Ski yourself fit or get fit for skiing. Victoria Tremlin battles circuits and slaloms on an active break in Alberta's top three ski resorts
‘INTO THE TREES…’ howls Steffan as he shoots across the slope and disappears into a dark, foreboding gap in the woodland.
Only hours ago I was nervously snowploughing on the Magic Carpet (ski lingo for baby slope). I'm wondering if he’s forgotten this, as we swerve through the thick, snow-covered branches and slalom down the mountain. I track the red flashes of his instructor’s uniform as we dart through the narrow path and negotiate the hairy turns. My quads are on lockdown, abs are working overtime and I’m wrestling to stay on my feet as we speed over the bumpy terrain.
When we finally re-submerge I’m flying at a new PB speed. Adrenaline is surging through me and I’m howling with laughter. ‘Squat as you hit the jump,’ he yells. ‘Jump?’ I shriek. ‘Straighten up as you reach the peak and engage your core,’ he continues to shout. I watch this madman fly through the air, land with grace and carve to a neat stop.
I don’t land like the pros but - still on my skis – I shoot my hands in the air with triumph and reflect on how far I’ve come in just one morning on the mountain.
Steffan Williams, my ski instructor at Marmot Basin, Jasper, instills five essential skills in his ski pupils: stance and balance, pivoting, edging, timing and co-ordination, and pressure control. ‘Today we covered at least four of these skills, if not all – plus general ballsiness,’ he says.
Impressed by his ability to ski backwards, I insist on learning and spend the afternoon honing the trick. I even manage to perfect a 360-degree spin – although a little Bambie-like.
I’m not surfing Jasper’s Champagne powder in the stunning Canadian Rockies simply to advance my skiing, though. I’ve signed up for Travel Alberta’s fitness bootcamp on snow. It caters for everyone: from avid skiers looking to condition the body for max performance during the season ahead, to ski novices in search of a fun alternative to fitness bootcamps.
‘Strength, flexibility, agility, co-ordination and body awareness are the main elements involved in skiing,’ says Steffan. The bootcamp is designed to develop each aspect and heighten your general fitness, while enjoying the breathtaking scenery of Jasper’s national park. But cruising down the wide, crowd-free runs is the easy part. The hard work starts on day two…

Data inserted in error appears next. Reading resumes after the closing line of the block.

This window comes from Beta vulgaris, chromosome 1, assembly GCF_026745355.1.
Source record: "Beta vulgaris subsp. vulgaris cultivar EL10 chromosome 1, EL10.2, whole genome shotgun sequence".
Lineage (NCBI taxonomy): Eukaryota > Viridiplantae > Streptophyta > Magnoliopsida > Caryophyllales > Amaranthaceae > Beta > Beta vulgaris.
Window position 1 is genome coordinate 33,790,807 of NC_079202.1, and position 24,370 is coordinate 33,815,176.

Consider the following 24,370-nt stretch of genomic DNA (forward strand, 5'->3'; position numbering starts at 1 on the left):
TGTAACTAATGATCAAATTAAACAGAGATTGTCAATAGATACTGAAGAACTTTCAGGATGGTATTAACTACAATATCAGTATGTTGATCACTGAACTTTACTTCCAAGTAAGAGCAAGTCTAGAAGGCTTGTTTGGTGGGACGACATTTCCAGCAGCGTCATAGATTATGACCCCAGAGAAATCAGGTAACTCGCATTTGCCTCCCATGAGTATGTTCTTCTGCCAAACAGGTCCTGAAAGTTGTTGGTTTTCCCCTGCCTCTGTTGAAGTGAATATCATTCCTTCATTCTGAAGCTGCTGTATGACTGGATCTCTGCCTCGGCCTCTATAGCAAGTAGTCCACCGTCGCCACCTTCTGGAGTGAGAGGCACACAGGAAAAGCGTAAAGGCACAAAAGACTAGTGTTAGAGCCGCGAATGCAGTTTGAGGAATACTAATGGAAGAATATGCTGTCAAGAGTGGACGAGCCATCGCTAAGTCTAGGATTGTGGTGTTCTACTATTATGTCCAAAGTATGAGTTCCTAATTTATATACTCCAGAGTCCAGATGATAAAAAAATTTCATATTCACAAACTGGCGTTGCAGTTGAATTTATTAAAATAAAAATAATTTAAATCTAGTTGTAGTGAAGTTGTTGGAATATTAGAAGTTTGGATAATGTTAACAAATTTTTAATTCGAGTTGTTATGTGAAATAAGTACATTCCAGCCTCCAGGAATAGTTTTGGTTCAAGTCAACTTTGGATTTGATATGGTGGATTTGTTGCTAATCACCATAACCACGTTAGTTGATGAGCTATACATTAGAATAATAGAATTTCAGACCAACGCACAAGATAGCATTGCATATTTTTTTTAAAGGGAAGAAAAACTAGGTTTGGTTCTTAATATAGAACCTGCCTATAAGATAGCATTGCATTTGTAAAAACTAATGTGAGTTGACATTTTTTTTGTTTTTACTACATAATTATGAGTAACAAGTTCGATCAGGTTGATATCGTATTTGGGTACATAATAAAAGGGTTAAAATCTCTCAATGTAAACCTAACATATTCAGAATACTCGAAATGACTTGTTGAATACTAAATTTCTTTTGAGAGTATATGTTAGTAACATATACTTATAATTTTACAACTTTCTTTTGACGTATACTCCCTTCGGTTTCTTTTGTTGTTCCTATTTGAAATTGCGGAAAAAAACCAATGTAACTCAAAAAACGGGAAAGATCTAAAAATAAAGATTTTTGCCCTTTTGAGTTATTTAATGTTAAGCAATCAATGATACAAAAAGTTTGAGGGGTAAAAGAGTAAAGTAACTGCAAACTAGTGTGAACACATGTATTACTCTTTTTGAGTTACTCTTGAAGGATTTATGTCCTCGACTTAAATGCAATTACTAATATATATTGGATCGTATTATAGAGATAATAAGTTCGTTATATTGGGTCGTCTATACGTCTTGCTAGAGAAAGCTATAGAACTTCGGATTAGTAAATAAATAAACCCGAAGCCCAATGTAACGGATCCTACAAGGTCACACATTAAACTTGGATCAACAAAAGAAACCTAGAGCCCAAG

Thankfully a relaxing class at River Stone Yoga leaves me super supple. Next on the agenda is a two-hour bootcamp workout - and we’re instructed to dress warm.
Phew! The mountain trails are declared too slippery. Instead Warrior Fitness trainer Stephanie Sopocleous packs her studio with TRXs, ViPRs, Swiss balls, dumbbells, BOSUs, the list goes on… After 90 minutes of whimpering through tough circuits and Tabata sessions, she takes mercy on the group and we indulge in some slow sustained Yin yoga stretches.
Resting for lunch, we fuel up on bison burger at The Fairmount Hotel, a fave spot with royals when they're in Jasper. Pilates is on the menu this afternoon but the S’mores cheesecake on offer seems much more appealing.
Pro on the snow
After exhausting Jasper, we are back on skis at Lake Louise. A long coach ride, which tours through magnificent snowcapped mountains along part of the 232km Icefields Parkway, brings us to The Fairmount Hotel, in Lake Louise. It sits majestically in the snow scene, like a rich cherry sunk deep atop a soft-peaked lemon meringue pie. I’m re-energised and ready to polish my ski technique.
The mountain is scattered with professional racers, who’ve turned out to compete in the Ski World Cup. The atmosphere is buzzing as female American ski star Lindsey Vonn dominates the course. Her bid to race in the current male-only events causes controversy in the ski world.
Surrounded by the pros, I decide to ditch shaky 360s and listen to my instructor’s pole planting and edging tips. We then spend the afternoon exploring Lake Louise's mountain trails with a Ski Friend (voluntary guide), which really tests my endurance.